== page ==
When the class was first introduced to the media binge/fast assignment, I became overcome with dread. Sure, I could do the binge no problem. The fast, on the other hand, was going to be tricky, as I’m unreasonably attached to my smartphone.
I have been called out multiple times by friends and family for having an addiction to my phone. Granted, they’re not necessarily wrong. I enjoy being connected and in the loop. I get a sort of panic whenever I realize I don’t have my phone with me. As terrible as it sounds, I feel almost helpless without my phone nearby.
All this being said, the media binge was no different than a normal day for me. I wrote papers on my computer at the library, checked my social media every 20 minutes, and watched cheesy rom-coms on TV with my roommates. I completely ignored the world around me and spent most of my time staring at a 4.7-inch screen. I couldn’t even eat lunch without pulling up a YouTube video to watch while I ate. However, as the binge went on, I realized how dependent on technology I really am. I became much more self-aware of how much time I spent with my face in front of a screen. When it became time for the media fast, I was surprisingly ready for it.
Luckily, the media fast came after all of my papers had been submitted, so it was a lot easier to stay on track. I spent a lot of the fast studying for upcoming exams using textbooks and written notes rather than the Internet. I got lunch with my sister one day, and we spent the whole time chatting, so I was not even tempted to check my phone. The media fast felt like a breath of fresh air. Of course, there were times when I kept itching for my phone. It took a lot of restraint to keep my phone away, and I did cheat a few times to check Instagram or my email. However, I did a lot better than I expected to. I learned that while media can be a useful tool, it can also hinder us. Our technologies can prevent us from getting the most out of different experiences. It blows my mind what people will do to get the perfect picture for their Instagram or the best angle for a selfie. Concerts crowds today are full of cell phones taking videos for Snapchat stories. What happened to living in the moment? It’s like life has turned into a competition of whose life looks best on social media. Some people place more value on the number of “likes” they get on a photo than the grades they get in school.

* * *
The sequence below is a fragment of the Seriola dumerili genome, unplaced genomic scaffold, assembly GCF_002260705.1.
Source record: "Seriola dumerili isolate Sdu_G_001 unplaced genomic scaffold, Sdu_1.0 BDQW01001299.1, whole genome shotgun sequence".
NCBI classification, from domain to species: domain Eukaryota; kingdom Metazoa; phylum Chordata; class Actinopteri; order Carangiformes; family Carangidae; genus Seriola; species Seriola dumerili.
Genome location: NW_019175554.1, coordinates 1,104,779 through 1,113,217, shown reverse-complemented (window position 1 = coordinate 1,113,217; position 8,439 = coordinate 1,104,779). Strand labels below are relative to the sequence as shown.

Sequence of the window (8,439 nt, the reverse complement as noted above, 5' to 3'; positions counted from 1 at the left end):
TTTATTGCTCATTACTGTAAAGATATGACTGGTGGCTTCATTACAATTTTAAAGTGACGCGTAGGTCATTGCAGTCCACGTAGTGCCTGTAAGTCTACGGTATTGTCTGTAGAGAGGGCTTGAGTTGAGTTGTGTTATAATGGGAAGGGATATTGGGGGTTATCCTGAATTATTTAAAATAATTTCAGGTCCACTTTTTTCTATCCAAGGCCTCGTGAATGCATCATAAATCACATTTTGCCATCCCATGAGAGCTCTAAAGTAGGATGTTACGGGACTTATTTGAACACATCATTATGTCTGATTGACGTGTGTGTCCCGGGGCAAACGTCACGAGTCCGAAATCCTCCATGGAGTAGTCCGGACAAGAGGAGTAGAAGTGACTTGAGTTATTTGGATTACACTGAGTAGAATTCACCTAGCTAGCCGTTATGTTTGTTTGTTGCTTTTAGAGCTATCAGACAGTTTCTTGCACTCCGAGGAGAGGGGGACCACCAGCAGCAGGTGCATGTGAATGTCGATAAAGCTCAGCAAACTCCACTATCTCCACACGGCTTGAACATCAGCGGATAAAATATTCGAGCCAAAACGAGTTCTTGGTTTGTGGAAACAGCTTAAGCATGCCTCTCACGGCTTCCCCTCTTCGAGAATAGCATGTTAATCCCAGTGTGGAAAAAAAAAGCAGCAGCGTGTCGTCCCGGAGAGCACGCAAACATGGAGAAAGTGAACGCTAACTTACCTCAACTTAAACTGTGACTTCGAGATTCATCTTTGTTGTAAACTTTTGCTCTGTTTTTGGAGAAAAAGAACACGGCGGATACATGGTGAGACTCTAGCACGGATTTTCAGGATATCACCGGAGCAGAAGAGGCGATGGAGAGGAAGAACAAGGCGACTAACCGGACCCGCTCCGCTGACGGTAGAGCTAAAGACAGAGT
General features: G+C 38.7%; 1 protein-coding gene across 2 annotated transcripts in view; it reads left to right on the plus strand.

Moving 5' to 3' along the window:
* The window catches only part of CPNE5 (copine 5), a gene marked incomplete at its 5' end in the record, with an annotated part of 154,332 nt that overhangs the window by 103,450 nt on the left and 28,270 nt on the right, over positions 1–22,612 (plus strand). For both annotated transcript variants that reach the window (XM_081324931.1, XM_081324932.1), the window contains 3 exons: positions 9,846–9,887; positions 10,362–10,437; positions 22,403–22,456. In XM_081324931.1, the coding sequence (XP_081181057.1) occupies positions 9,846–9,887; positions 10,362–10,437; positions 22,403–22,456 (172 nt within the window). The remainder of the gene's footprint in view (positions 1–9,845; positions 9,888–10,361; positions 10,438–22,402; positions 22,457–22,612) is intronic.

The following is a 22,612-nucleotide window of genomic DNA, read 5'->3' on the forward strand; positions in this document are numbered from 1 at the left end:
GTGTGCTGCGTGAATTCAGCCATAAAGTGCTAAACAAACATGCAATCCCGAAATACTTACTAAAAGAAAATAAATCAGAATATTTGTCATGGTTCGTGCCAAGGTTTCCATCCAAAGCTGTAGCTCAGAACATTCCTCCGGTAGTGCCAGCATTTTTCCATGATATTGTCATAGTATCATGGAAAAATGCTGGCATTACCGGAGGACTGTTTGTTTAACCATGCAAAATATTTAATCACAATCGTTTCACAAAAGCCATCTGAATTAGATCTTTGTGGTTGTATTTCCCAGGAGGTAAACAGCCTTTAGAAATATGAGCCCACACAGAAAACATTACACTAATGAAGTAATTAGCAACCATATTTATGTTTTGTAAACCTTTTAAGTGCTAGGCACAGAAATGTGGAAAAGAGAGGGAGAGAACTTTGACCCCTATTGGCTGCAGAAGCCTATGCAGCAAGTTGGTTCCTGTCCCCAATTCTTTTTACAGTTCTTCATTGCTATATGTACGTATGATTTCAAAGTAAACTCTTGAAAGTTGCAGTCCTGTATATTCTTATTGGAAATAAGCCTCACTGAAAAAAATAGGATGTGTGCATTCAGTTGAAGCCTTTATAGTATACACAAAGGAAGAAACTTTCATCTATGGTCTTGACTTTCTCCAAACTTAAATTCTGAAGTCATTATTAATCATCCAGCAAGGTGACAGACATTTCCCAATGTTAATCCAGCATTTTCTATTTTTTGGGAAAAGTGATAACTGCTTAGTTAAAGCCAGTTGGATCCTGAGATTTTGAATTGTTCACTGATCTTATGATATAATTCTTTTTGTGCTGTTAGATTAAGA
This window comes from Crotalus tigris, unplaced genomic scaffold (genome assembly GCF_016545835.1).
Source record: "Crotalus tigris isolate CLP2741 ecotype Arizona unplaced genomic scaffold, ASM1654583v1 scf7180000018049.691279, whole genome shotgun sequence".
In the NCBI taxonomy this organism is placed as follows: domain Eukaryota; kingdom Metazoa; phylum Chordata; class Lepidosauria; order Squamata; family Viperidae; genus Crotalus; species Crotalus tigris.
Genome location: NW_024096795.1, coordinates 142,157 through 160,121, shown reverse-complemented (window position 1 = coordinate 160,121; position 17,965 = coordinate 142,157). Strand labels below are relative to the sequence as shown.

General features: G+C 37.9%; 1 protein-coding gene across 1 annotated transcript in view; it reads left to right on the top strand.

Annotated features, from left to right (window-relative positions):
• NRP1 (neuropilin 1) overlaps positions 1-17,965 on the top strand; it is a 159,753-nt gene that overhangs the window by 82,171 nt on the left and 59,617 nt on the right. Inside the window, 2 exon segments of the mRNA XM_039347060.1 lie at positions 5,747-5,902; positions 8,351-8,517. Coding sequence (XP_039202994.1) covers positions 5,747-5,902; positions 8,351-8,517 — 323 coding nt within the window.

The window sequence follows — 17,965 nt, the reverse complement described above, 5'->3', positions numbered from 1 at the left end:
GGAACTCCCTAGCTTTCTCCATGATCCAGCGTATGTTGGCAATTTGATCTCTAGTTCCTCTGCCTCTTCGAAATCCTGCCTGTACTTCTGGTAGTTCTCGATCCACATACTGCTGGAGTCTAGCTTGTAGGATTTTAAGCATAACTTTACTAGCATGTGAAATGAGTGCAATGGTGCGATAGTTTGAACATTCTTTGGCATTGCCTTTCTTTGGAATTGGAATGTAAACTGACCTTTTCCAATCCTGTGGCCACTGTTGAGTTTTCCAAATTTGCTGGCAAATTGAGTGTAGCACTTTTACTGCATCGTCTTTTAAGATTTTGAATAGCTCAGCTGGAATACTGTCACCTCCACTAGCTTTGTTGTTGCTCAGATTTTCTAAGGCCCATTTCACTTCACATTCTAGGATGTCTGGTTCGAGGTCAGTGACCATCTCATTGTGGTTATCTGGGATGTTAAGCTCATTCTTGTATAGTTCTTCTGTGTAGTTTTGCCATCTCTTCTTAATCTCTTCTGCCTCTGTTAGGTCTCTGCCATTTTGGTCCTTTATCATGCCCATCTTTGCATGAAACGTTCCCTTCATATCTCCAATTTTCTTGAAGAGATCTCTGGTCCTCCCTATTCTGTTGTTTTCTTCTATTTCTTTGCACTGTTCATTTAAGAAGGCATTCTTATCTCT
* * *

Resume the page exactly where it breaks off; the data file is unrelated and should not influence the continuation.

Throughout this media binge/fast, I’ve learned that screen exposure should be handled in moderation. William Powers said, “To flourish and grow, that life requires time apart.” I interpret this quote to mean that we must balance our media interactions with our face-to-face ones. It helps to take a step back from the online world and embrace the outside one.
Source: Powers, William. “Disconnectopia: The Internet Sabbath,” in Hamlet’s Blackberry: Building a Good Life in the Digital Age (New York: Harper, 2010)